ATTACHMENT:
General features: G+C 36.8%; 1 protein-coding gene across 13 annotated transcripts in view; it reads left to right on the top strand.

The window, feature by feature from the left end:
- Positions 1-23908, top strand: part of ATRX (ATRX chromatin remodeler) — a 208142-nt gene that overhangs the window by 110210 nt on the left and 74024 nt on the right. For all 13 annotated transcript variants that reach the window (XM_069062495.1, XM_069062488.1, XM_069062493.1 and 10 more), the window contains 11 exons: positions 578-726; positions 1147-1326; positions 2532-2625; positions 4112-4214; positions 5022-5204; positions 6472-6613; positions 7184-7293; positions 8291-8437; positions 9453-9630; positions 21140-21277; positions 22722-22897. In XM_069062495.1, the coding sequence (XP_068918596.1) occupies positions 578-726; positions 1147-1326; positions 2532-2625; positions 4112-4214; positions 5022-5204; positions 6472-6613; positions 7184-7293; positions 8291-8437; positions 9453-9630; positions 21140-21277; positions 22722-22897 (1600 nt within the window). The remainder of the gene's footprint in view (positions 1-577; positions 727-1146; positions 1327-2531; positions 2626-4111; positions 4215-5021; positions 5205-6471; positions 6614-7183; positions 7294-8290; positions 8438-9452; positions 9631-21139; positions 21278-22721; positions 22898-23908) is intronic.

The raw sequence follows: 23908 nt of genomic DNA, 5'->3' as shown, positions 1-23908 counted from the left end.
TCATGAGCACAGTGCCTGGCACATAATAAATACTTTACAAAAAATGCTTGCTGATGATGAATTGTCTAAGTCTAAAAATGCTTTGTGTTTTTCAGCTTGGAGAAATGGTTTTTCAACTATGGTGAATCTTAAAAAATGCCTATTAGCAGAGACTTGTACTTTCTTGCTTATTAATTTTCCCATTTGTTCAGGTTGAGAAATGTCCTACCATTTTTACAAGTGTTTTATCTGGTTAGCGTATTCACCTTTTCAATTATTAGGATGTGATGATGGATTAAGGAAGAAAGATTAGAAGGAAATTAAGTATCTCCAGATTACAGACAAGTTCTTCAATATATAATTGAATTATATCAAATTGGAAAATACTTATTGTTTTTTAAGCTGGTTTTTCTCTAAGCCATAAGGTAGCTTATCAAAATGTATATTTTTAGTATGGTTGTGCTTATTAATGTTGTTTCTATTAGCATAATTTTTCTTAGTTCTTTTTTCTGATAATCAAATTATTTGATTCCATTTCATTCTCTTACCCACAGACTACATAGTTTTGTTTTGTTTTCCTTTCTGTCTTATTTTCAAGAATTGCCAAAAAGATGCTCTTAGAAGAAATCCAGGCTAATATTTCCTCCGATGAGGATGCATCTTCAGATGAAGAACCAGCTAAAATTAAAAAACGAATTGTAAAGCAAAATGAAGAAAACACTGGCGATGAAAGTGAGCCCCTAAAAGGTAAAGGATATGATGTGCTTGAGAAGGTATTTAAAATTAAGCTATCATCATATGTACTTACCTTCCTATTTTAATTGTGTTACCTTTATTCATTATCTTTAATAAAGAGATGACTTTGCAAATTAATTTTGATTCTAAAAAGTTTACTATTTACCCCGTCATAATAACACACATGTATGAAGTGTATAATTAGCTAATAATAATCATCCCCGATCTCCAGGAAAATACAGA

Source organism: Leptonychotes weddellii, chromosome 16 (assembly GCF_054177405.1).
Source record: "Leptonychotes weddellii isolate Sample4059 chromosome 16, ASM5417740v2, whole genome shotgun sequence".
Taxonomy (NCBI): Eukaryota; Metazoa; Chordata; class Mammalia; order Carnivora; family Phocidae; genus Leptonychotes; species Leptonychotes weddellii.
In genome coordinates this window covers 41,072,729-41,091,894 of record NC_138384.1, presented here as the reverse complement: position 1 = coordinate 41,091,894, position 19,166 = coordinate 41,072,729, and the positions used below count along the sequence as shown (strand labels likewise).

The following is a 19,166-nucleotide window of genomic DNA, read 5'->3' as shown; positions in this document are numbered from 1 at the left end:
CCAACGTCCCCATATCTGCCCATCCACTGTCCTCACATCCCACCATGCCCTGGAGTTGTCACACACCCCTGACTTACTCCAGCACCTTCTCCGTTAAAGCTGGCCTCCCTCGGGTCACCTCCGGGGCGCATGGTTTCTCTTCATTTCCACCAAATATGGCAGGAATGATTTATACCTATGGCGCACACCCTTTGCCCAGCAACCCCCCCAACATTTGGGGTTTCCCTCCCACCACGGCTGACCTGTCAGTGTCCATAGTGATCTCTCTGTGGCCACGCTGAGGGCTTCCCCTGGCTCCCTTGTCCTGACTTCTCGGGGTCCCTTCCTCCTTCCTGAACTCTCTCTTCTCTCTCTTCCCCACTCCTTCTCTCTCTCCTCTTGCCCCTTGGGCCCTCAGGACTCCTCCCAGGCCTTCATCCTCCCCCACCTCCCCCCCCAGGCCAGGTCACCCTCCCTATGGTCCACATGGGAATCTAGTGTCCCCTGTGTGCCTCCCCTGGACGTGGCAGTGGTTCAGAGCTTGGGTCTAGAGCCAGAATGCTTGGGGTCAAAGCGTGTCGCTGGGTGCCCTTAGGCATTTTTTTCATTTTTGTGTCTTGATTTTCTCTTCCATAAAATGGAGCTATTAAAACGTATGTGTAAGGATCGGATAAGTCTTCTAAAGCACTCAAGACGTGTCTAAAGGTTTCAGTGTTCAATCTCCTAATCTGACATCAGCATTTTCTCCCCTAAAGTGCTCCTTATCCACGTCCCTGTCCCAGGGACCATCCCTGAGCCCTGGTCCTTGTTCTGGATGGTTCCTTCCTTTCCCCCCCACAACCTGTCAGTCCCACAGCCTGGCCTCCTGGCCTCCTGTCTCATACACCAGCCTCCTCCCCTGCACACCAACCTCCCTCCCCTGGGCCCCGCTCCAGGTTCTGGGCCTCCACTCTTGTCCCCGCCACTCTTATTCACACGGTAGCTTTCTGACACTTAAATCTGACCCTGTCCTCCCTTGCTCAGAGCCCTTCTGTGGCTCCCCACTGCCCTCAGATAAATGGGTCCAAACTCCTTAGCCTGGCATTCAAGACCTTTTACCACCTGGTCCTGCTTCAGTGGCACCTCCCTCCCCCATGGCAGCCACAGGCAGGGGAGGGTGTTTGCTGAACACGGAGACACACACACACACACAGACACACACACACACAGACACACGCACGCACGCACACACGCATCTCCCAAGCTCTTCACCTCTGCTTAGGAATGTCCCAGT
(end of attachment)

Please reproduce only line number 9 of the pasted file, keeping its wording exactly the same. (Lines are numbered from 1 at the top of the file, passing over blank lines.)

In genome coordinates this window covers 41,072,729-41,091,894 of record NC_138384.1, presented here as the reverse complement: position 1 = coordinate 41,091,894, position 19,166 = coordinate 41,072,729, and the positions used below count along the sequence as shown (strand labels likewise).